Hotchkiss also sees the need for infection control protocols to be adapted to satellite settings as health care moves away from a central location. “Right now, there are 17 high-touch objects recommended by the Centers for Disease Control and Prevention (CDC) that can be adapted to emergency room or ambulatory settings,” she says. “It’s not systemwide and that is something I can see happening in the future.”

Because central hospital sites will be serving more acute care patients for longer lengths of time, ASHE is working to improve infection prevention and control in acute care and long-term hospitals across the U.S., through a collaboration with the CDC and the Health Research & Educational Trust of the American Hospital Association.

The three-year initiative launched in 2015 with the goal of reducing Clostridium difficile, methicillin-resistant Staphylococcus aureus and other infections. ASHE is working to develop resources to help design and redesign hospitals in ways that reduce infection risks.

As hospitals strive to satisfy patients, designers will need to build those expectations into the initial design concept. “When creating designs, we’re looking at factors like wait times, the layout of the exam room — anything that will improve the patient experience,” says Suchomel.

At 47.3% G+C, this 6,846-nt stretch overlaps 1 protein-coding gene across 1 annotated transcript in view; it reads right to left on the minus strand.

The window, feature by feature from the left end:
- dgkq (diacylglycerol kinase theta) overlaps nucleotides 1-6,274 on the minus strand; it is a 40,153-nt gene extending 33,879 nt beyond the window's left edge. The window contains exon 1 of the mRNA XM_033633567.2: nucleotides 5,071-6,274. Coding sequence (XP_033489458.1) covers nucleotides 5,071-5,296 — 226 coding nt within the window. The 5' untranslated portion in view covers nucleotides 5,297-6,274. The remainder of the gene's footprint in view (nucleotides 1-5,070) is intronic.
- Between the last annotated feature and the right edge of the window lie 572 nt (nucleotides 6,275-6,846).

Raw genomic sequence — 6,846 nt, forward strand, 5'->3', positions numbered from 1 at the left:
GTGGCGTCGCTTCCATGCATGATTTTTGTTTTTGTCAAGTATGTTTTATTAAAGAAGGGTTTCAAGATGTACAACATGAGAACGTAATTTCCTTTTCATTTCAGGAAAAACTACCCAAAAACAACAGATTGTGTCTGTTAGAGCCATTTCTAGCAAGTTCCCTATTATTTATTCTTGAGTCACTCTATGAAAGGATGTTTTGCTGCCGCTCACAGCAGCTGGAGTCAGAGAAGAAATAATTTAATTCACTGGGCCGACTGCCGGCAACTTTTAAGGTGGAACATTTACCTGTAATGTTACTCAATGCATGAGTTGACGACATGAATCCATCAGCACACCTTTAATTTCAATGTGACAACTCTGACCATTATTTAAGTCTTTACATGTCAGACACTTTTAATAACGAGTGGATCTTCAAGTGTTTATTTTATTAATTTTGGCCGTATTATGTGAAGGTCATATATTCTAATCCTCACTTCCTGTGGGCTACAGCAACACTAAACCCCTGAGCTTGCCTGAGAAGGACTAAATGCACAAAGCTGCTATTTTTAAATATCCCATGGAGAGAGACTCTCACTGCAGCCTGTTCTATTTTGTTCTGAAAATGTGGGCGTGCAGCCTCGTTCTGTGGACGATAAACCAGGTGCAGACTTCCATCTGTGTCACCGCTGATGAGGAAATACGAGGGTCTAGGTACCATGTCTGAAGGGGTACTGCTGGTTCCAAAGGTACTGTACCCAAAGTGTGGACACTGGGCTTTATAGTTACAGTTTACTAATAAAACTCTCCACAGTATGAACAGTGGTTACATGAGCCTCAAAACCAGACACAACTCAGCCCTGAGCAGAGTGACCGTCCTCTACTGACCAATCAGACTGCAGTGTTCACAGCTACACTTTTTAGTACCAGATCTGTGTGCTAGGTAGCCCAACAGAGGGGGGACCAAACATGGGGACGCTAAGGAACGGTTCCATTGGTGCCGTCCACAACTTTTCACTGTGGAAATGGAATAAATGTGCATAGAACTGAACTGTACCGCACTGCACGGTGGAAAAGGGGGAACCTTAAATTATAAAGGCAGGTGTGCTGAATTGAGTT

Through virtual 3-D mock-ups, patients, doctors and nurses can virtually walk through a new facility before it is built, experiencing how a space feels in a way that can’t be achieved through architectural floor plans, renderings or animated walk-throughs. And virtual mock-ups are often significantly less costly than physical models, Suchomel says.

“There are many advantages to using this technology, which some of the big firms are doing now,” Suchomel says. “Virtual mock-ups give you a way to see the design in real time at its earliest stages and make changes accordingly. This will become pretty common in the next 10 years.”

Ahead of the curve

While it is unclear how far new technology and big data will take hospitals in the near future, one fact is crystal clear: The role of managers in patient care is going to increase, Beebe says.

For that reason, facilities professionals — who will be more necessary than ever — need to be prepared to step into that role and be ready to evolve with the changes, especially concerning the transition to care outside the main facility, which Beebe says, “could turn health care on its end.”

“A very well-qualified facility manager who understands the critical nature of the facilities systems and what they mean to the patient will be in demand,” Beebe says.

Beebe encourages managers to stay educated on the issues changing the face of health care. One resource is the Center for Health Design’s Knowledge Repository, of which ASHE and the AIA Academy of Architecture for Health are supporters. The website offers the latest research, case studies, key point summaries and tools managers need to stay ahead of the curve.

Beth Burmahl is a freelance health care writer based in Lisle, Ill.